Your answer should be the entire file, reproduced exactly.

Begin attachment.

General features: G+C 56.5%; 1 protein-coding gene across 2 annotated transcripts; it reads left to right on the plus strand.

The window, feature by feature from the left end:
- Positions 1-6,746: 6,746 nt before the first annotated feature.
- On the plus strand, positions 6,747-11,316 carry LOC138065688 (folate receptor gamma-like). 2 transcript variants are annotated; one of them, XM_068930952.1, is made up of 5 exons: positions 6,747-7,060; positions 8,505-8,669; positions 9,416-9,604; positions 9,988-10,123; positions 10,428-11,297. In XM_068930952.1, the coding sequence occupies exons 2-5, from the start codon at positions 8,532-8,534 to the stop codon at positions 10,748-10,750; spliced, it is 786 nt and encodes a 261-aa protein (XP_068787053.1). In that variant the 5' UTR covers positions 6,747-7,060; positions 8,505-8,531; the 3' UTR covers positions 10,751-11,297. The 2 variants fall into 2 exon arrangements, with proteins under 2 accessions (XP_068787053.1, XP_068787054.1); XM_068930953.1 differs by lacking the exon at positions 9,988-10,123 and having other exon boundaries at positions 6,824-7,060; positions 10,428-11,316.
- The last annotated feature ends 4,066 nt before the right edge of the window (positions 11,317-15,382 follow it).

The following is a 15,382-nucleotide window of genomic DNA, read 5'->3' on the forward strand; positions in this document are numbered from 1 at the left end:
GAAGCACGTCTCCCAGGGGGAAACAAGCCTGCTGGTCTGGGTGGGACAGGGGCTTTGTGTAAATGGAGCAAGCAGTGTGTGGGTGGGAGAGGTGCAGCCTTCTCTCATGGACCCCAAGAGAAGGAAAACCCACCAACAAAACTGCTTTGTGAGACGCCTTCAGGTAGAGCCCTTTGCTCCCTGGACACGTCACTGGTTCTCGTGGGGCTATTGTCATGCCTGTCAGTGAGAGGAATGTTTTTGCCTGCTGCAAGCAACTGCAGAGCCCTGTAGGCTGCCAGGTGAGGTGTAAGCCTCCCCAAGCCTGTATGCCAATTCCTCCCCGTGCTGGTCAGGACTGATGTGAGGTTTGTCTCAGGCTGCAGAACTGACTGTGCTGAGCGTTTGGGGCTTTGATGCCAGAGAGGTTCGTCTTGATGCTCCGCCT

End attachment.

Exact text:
General features: G+C 56.5%; 1 protein-coding gene across 2 annotated transcripts; it reads left to right on the plus strand.

The window, feature by feature from the left end:
- Positions 1-6,746: 6,746 nt before the first annotated feature.
- On the plus strand, positions 6,747-11,316 carry LOC138065688 (folate receptor gamma-like). 2 transcript variants are annotated; one of them, XM_068930952.1, is made up of 5 exons: positions 6,747-7,060; positions 8,505-8,669; positions 9,416-9,604; positions 9,988-10,123; positions 10,428-11,297. In XM_068930952.1, the coding sequence occupies exons 2-5, from the start codon at positions 8,532-8,534 to the stop codon at positions 10,748-10,750; spliced, it is 786 nt and encodes a 261-aa protein (XP_068787053.1). In that variant the 5' UTR covers positions 6,747-7,060; positions 8,505-8,531; the 3' UTR covers positions 10,751-11,297. The 2 variants fall into 2 exon arrangements, with proteins under 2 accessions (XP_068787053.1, XP_068787054.1); XM_068930953.1 differs by lacking the exon at positions 9,988-10,123 and having other exon boundaries at positions 6,824-7,060; positions 10,428-11,316.
- The last annotated feature ends 4,066 nt before the right edge of the window (positions 11,317-15,382 follow it).

The following is a 15,382-nucleotide window of genomic DNA, read 5'->3' on the forward strand; positions in this document are numbered from 1 at the left end:
GAAGCACGTCTCCCAGGGGGAAACAAGCCTGCTGGTCTGGGTGGGACAGGGGCTTTGTGTAAATGGAGCAAGCAGTGTGTGGGTGGGAGAGGTGCAGCCTTCTCTCATGGACCCCAAGAGAAGGAAAACCCACCAACAAAACTGCTTTGTGAGACGCCTTCAGGTAGAGCCCTTTGCTCCCTGGACACGTCACTGGTTCTCGTGGGGCTATTGTCATGCCTGTCAGTGAGAGGAATGTTTTTGCCTGCTGCAAGCAACTGCAGAGCCCTGTAGGCTGCCAGGTGAGGTGTAAGCCTCCCCAAGCCTGTATGCCAATTCCTCCCCGTGCTGGTCAGGACTGATGTGAGGTTTGTCTCAGGCTGCAGAACTGACTGTGCTGAGCGTTTGGGGCTTTGATGCCAGAGAGGTTCGTCTTGATGCTCCGCCT